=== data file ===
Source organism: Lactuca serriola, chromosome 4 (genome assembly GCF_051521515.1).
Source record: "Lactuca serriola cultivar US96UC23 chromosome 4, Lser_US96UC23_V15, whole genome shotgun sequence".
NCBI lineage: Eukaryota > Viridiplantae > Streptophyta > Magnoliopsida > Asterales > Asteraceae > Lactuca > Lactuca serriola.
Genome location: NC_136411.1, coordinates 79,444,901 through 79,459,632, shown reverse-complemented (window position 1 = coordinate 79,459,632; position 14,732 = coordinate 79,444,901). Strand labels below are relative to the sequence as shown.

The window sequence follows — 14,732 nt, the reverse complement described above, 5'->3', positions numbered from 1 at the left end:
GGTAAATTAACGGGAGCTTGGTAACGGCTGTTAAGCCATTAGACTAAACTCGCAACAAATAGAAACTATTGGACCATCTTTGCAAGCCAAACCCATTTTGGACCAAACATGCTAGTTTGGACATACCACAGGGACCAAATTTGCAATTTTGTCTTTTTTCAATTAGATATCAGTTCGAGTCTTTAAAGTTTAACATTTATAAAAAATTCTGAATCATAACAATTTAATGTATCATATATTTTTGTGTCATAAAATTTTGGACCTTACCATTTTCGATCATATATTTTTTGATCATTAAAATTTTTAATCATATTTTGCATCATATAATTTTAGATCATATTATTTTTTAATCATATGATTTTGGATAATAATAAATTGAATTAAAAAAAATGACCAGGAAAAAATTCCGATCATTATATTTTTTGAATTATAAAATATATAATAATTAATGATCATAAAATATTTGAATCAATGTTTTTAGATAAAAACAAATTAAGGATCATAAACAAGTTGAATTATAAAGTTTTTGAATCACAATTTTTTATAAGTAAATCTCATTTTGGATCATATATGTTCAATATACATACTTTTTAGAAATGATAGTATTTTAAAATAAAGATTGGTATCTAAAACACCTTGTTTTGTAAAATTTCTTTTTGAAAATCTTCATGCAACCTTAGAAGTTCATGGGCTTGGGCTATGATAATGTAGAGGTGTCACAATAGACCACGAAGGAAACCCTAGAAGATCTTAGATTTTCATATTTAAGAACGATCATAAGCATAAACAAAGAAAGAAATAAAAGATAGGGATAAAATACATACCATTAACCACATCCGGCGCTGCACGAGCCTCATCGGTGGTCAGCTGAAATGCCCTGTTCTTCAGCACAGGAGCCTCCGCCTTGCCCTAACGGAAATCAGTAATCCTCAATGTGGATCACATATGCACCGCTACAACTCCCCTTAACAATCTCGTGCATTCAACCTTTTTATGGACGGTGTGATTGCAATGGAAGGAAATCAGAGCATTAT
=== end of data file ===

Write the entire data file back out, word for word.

Source organism: Lactuca serriola, chromosome 4 (genome assembly GCF_051521515.1).
Source record: "Lactuca serriola cultivar US96UC23 chromosome 4, Lser_US96UC23_V15, whole genome shotgun sequence".
NCBI lineage: Eukaryota > Viridiplantae > Streptophyta > Magnoliopsida > Asterales > Asteraceae > Lactuca > Lactuca serriola.
Genome location: NC_136411.1, coordinates 79,444,901 through 79,459,632, shown reverse-complemented (window position 1 = coordinate 79,459,632; position 14,732 = coordinate 79,444,901). Strand labels below are relative to the sequence as shown.

The window sequence follows — 14,732 nt, the reverse complement described above, 5'->3', positions numbered from 1 at the left end:
GGTAAATTAACGGGAGCTTGGTAACGGCTGTTAAGCCATTAGACTAAACTCGCAACAAATAGAAACTATTGGACCATCTTTGCAAGCCAAACCCATTTTGGACCAAACATGCTAGTTTGGACATACCACAGGGACCAAATTTGCAATTTTGTCTTTTTTCAATTAGATATCAGTTCGAGTCTTTAAAGTTTAACATTTATAAAAAATTCTGAATCATAACAATTTAATGTATCATATATTTTTGTGTCATAAAATTTTGGACCTTACCATTTTCGATCATATATTTTTTGATCATTAAAATTTTTAATCATATTTTGCATCATATAATTTTAGATCATATTATTTTTTAATCATATGATTTTGGATAATAATAAATTGAATTAAAAAAAATGACCAGGAAAAAATTCCGATCATTATATTTTTTGAATTATAAAATATATAATAATTAATGATCATAAAATATTTGAATCAATGTTTTTAGATAAAAACAAATTAAGGATCATAAACAAGTTGAATTATAAAGTTTTTGAATCACAATTTTTTATAAGTAAATCTCATTTTGGATCATATATGTTCAATATACATACTTTTTAGAAATGATAGTATTTTAAAATAAAGATTGGTATCTAAAACACCTTGTTTTGTAAAATTTCTTTTTGAAAATCTTCATGCAACCTTAGAAGTTCATGGGCTTGGGCTATGATAATGTAGAGGTGTCACAATAGACCACGAAGGAAACCCTAGAAGATCTTAGATTTTCATATTTAAGAACGATCATAAGCATAAACAAAGAAAGAAATAAAAGATAGGGATAAAATACATACCATTAACCACATCCGGCGCTGCACGAGCCTCATCGGTGGTCAGCTGAAATGCCCTGTTCTTCAGCACAGGAGCCTCCGCCTTGCCCTAACGGAAATCAGTAATCCTCAATGTGGATCACATATGCACCGCTACAACTCCCCTTAACAATCTCGTGCATTCAACCTTTTTATGGACGGTGTGATTGCAATGGAAGGAAATCAGAGCATTAT